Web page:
Posted by: Terry | February 19, 2010

Who determines ecclesiology? What is the church?

These last weeks I have been spending significant time considering the question of what is church. Just yesterday a friend asked, “Who determines ecclesiology?”

First a clarification of the word “ecclesiology.” It is simply the technical word for the study of the theology of the church. So the simple answer to my friends question is that God determines ecclesiology.

Our word “church” comes from the Greek word kuriakon, where we also get the word used in Scotland, “kirk.” The word used in the New Testament is ekklesia, used of a public assembly that has been called by a herald. Often it is translated as “assembly.”

God determines what the church is because he is the one who called it and established it.

  • To Peter he said, “I will build My church; and the gates of Hades will not overpower it.”

  • In Ephesians Paul writes that God equips the church and makes it clear that the purpose of the church is to demonstrate the glory of God

The church is composed of those who have placed their faith in Christ Jesus as Lord. There is then a worldwide body of these believers, and these believers then gather in smaller groups in what we see as the local, visible church. Many attend a church, but they are not part of the church unless they have confessed their faith in Christ.

The local church assembles for the purpose of:

  1. Feeding and worship

  2. Fellowship and maturity

  3. Service and evangelism

Jesus told Peter to feed the sheep, he said in the great commission that they were to teach, the early church “devoted themselves to the teachings of the Apostles.” Paul equated feeding with teaching so believers would understand the why’s and how’s of their salvation.

Worship is a response to our understanding and amazement regarding who God is and what he has done, this follows from feeding. Worship that is not truth based and motivated is nothing but emotionalism and manipulation, therefore we must teach the truths that move people to be awestruck by the nature and work of God

Their fellowship was the result of their common faith; they needed mutual support. In the community of fellowship the truths of the Apostles and the Prophets (our Bible) were lived out in real life, the result was that they grew and matured in there faith. Community is where true maturity takes place.

Maturity leads to service, demonstrating to other believers and to the world around them the love and values that their faith produced in them. As a result the world around them noticed the radical difference and they were given the opportunity to proclaim the Gospel to the world.

Today our churches will vary in styles, and traditions yet we must not deviate in certain areas:

  • A clear proclamation of the Gospel. Paul said that he preached Christ, and Christ crucified. (1 Corinthians 2.2; 15.1-5) As the proclaimers of the truth we must be adamant in defending the truth of the Scripture.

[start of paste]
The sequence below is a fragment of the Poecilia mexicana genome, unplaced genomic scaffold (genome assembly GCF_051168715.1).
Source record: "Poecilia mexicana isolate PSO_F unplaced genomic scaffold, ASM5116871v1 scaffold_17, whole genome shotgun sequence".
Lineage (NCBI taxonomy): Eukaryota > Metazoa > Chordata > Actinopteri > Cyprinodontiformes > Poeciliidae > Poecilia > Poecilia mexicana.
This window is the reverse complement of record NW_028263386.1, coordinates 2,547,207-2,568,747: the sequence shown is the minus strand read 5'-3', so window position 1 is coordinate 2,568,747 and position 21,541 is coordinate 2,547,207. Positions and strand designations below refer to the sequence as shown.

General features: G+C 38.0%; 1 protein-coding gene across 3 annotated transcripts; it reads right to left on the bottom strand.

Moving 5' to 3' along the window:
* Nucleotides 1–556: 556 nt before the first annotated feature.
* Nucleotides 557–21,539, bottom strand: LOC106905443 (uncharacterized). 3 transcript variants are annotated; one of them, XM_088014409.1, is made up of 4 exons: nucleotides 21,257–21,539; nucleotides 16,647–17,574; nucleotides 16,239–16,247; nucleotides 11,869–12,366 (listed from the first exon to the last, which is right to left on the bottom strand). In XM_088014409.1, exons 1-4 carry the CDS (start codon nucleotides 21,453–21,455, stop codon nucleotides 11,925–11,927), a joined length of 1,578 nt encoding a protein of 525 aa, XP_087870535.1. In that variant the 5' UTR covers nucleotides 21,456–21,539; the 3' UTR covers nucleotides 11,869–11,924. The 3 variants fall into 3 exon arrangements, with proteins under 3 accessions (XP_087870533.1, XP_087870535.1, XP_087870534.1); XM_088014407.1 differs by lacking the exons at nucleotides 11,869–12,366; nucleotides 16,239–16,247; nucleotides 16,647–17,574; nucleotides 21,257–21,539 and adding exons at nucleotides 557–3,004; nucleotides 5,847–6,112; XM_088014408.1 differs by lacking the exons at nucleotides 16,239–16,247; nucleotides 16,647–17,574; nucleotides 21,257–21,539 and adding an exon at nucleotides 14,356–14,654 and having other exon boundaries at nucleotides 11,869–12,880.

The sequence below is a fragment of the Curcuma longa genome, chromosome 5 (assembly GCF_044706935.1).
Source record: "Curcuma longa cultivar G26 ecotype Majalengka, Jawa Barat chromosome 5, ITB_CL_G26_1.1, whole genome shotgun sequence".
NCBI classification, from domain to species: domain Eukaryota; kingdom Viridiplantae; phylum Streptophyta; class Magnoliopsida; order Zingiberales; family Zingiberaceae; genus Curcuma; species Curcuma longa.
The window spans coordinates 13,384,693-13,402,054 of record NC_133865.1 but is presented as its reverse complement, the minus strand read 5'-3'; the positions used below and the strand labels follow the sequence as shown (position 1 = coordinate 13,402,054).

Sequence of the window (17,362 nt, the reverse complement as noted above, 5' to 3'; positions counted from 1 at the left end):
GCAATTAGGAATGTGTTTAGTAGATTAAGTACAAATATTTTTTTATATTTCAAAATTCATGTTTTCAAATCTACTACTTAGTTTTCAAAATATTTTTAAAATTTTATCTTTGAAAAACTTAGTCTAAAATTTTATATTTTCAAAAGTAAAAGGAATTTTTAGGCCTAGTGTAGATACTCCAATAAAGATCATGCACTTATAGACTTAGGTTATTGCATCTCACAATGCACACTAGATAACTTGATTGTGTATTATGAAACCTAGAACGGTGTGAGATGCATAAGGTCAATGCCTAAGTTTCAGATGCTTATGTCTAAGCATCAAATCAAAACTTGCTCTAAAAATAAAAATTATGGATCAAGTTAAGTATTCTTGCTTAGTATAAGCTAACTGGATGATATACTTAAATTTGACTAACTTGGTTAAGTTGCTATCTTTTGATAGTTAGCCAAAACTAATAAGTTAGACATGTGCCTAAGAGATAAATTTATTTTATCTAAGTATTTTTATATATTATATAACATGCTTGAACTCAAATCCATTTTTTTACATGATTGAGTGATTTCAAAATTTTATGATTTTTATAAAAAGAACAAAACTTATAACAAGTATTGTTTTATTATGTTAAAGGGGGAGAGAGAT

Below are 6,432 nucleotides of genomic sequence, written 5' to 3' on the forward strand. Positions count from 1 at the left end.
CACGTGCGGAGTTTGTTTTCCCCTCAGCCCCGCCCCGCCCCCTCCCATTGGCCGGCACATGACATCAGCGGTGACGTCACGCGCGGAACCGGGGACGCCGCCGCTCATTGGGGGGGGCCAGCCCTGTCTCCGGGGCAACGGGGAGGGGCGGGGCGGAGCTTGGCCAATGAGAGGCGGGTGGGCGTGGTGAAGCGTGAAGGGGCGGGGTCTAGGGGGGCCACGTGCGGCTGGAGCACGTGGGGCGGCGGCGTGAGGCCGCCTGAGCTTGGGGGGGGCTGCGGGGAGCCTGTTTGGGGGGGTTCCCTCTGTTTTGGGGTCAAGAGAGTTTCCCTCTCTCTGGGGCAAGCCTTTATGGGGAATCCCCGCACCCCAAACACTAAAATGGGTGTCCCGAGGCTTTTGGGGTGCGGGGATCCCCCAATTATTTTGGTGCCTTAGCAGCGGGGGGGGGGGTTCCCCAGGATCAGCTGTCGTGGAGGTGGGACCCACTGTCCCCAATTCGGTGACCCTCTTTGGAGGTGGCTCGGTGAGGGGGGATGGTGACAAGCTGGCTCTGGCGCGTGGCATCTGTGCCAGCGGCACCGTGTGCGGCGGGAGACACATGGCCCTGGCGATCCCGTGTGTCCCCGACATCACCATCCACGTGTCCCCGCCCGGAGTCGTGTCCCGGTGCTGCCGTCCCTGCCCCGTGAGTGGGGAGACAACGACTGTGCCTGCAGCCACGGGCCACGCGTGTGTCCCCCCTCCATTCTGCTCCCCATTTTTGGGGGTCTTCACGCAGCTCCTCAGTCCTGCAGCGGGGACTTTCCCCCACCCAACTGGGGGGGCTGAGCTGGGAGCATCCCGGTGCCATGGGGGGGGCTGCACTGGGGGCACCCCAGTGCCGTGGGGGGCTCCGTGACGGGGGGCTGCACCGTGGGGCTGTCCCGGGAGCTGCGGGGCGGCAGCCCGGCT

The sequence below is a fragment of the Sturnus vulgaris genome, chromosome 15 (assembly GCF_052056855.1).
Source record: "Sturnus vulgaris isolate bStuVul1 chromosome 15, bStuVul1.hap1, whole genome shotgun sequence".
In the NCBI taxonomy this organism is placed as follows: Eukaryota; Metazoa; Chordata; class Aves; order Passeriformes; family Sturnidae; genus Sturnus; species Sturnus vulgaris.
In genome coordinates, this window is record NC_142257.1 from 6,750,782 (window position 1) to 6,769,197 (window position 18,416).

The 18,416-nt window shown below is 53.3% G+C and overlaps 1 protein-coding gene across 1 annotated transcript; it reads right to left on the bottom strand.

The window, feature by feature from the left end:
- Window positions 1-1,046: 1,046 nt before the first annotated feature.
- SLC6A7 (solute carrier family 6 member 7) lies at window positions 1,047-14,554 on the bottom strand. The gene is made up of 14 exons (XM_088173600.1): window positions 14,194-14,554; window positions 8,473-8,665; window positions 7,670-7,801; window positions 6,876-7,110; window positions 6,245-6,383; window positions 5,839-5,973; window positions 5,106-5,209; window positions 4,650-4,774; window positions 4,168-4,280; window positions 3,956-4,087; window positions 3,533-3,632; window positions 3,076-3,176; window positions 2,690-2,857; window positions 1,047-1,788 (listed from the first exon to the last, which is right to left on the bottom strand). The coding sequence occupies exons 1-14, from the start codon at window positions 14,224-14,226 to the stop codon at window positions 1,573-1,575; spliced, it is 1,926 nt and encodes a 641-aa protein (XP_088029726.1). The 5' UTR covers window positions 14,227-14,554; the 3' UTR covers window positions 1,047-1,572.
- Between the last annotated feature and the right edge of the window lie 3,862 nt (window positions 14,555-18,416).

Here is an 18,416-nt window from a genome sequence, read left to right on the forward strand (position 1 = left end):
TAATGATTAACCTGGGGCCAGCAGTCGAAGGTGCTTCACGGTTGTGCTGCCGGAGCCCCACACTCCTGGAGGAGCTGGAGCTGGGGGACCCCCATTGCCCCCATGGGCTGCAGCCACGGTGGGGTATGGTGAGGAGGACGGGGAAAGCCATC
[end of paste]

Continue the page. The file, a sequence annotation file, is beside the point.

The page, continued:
• All that we do must glorify God first, this must be our first objective before we do anything else.

  • We must be cautious to not reverse the order of, feed … to evangelism. If we do we risk tailoring what we do to the expectations of the world rather than to the glory and truth of the Gospel.

Finally, relevance is not the same as conformity. Implicit in the word ekklesia is the idea of “calling out of.” We are God’s church, the pillar of truth, so the world should see a difference when they walk through our doors. Difference does not equal dead, we can worship God with reverence in a way that makes sense to the world, though they cannot understand why we do what we do. We should be concerned if a non-believer is completely comfortable when they come, that could be a sign that in our attempt to be relevant we have begun to conform to the worlds style.

God determines ecclesiology, we implement the principles of Scripture with reverence and love all for the glory of God. That is church.

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Responses

  1. Ecclesiology is the study of the church.

    God made the church.

    Does it necessarily follow that God made ecclesiology?

    If we accept for the moment that he did, can we assume that there exists a pure version of ecclesiology?

    • I believe that is a bit like asking if God made biology. God made the “bio” the “ology” is the study of it.

      If the question is does there exist a pure version of the church, then two thoughts come. There is a true church that exists without walls, the population of those who are believers – now of course we may have discussions in our world of what that exactly means, but I would guess that God has one deffinition not many, we simply attempt to acertain what that is from what he has revealed.

      As to is there a pure local church, nope. Are there some guidelines and broad parameters, yes.

  2. This is a very in-depth evaluation of the church. it is so important that we stay focused on what God intends for us do to as a church and as individuals. It is good to get your “Tea With God” messaga again.


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